Engineers Australia recently invited our co-CEO and CTO, Dr Paul Ashley, to give the prestigious Annual InformaticsLecture. He spoke on privacy and the tech driving it this decade, particularly around identity and anonymous profiles online.
This lecture follows Paul’s recent panel discussion on the rise of privacy tech for Data Privacy Day.
For Engineers Australia, Paul covered three big questions:
- WHY we created Anonyome Labs
- HOW we can solve the global data privacy crisis
- WHAT we’ve built.
Why we created Anonyome Labs
Paul reinforced that consumers are fed up with the data economy and surveillance capitalism, and that the popular adage is indeed true: If you’re not paying for the product, you are the product. Big Tech and data brokers (and even everyday brands we know and love) are scooping up our digital exhaust like candy and using it to generate massive profit. Big data analytics technology is being used to commercialize knowledge of user behavior and influence thatbehavior.
Paul told the audience that we started Anonyome Labs because we believe the pendulum has swing too far; that people have lost control of their personal information. Even way back in 2014 when we started the company, we could see privacy was going to be a defining issue for years to come.
There is no doubt that consumers are growing louder in their calls for change to data privacy. Recent research reveals:
- High profile, significant, and regular data breaches have spooked consumers.
- Consumers generally get that they have to trade certain personal information for services, but are now warier of sharing their personal data.
- Consumers want to control their own data and will act to do so if they can.
- Levels of consumer trust for brands is generally low.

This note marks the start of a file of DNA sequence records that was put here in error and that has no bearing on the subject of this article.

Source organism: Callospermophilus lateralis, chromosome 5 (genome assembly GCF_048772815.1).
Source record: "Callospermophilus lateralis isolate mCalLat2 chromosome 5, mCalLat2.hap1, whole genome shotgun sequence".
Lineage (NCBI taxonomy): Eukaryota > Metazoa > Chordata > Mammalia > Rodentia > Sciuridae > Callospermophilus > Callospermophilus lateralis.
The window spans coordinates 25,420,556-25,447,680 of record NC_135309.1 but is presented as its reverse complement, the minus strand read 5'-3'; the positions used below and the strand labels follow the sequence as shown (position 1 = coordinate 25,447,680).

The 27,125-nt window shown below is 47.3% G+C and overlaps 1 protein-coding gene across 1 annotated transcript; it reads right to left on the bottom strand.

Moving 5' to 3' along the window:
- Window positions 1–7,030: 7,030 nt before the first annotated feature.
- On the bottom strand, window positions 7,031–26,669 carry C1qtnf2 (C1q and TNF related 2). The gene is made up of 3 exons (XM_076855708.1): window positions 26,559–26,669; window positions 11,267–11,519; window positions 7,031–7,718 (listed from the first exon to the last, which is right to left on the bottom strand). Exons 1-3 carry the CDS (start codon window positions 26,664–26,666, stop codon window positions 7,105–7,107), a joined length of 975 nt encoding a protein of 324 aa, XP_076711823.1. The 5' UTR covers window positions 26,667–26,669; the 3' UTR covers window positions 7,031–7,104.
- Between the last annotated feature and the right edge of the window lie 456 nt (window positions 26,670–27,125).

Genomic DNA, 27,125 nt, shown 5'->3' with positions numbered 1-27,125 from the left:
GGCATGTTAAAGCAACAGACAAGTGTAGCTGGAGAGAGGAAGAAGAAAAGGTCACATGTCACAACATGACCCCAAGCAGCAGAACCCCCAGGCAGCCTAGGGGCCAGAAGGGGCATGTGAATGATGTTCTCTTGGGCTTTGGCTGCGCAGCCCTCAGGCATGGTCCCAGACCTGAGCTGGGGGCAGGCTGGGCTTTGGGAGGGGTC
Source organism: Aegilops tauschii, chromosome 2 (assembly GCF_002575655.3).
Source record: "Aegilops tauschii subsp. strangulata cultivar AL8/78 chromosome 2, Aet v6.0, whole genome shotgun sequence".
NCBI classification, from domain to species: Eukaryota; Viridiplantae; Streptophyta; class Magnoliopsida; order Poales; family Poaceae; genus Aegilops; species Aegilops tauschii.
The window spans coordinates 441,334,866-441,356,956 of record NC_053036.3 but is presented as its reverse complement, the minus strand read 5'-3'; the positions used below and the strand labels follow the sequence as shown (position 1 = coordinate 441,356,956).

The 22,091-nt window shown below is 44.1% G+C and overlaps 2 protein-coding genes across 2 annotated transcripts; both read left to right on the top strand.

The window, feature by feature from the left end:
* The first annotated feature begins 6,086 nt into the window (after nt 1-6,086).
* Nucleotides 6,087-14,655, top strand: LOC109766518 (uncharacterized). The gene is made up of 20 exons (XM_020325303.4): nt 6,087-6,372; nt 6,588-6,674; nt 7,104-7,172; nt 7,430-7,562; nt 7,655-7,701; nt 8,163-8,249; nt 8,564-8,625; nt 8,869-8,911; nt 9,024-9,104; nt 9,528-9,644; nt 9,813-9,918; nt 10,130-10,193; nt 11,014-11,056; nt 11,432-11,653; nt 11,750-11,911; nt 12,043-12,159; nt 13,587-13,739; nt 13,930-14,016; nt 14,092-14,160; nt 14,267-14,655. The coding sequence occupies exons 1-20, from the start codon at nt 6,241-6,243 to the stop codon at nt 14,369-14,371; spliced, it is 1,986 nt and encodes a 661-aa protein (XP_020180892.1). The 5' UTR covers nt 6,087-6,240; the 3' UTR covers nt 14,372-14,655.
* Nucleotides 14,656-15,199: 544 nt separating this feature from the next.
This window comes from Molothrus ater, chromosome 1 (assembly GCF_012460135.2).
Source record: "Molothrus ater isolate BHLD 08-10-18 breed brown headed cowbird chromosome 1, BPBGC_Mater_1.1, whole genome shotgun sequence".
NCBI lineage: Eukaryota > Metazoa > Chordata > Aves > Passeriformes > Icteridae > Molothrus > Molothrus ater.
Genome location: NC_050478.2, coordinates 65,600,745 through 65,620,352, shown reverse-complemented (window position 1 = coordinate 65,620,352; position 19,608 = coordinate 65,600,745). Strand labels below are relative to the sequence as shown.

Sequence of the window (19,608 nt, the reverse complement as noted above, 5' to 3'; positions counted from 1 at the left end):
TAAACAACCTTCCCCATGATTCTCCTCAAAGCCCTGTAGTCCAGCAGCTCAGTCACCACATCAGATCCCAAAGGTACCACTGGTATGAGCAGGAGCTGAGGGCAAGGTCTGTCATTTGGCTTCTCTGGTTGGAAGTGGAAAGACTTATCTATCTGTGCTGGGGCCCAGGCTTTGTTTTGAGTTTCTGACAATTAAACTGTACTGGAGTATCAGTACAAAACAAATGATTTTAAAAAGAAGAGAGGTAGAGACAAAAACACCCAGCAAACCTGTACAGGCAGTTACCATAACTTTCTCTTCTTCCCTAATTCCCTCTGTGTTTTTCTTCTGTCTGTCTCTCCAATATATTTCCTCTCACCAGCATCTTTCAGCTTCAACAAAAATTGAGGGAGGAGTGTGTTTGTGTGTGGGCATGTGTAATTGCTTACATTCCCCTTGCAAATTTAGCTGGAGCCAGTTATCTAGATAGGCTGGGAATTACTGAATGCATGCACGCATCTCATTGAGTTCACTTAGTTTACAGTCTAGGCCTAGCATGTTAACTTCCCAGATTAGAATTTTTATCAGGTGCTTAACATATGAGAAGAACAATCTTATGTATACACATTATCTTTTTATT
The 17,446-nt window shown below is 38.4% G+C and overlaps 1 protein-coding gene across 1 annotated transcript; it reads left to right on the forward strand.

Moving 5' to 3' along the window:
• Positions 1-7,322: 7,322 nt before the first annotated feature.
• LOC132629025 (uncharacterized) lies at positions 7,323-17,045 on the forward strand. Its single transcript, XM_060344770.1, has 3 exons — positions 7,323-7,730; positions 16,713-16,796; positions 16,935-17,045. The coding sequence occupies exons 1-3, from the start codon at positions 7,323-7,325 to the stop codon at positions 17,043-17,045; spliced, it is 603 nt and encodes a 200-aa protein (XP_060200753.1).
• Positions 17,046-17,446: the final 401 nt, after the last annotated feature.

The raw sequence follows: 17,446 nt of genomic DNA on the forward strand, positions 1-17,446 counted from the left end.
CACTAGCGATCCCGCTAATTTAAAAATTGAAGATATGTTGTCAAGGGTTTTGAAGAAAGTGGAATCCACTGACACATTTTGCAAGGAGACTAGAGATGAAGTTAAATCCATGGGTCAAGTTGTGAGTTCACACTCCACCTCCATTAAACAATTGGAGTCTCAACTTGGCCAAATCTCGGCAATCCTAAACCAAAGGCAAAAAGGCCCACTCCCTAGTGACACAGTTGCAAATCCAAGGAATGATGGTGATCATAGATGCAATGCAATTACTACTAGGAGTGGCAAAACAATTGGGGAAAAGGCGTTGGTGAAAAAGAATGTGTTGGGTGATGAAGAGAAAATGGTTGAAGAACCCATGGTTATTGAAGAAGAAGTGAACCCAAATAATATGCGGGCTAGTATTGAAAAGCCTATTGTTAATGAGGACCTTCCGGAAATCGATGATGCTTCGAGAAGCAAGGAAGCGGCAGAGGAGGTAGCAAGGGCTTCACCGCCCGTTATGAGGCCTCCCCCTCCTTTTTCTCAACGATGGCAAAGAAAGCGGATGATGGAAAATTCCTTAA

- Consumers will abandon brands or delay purchases where they perceive a risk to their personal data.
- The regulatory screws are tightening to protect consumers.
How we can solve the global data privacy crisis
Privacy is a complex issue, but clearly consumers want and need to regain control of their personal data. We believe the solution lies in empowering users to protect their personal information through digital identities and the related decentralized or self-sovereign identities—the future of privacy and identity management on the internet.
We know that when we use our personal identity, our data is tracked, collected, correlated, and sold and oftentimes reveals highly sensitive personal information about us, like medical history, financial situation or criminal record. Companies can easily end up with a full set of our personal data and use it to influence our buying and other behaviors.
But when we use a digital identity, we can separate from our personal identity and, even better, we can compartmentalize all our different digital identities in a powerfully protective strategy. (Compartmentalization of personal data is so important, it’s worth reading our popular article on the topic.)
What we’ve built
Anonyome Labs has built an innovative digital identity concept called the Sudo. A Sudo is a secure, customizable digital identity or ‘profile’ that intentionally differentiates from a consumer’s personal identity and protects their personal data.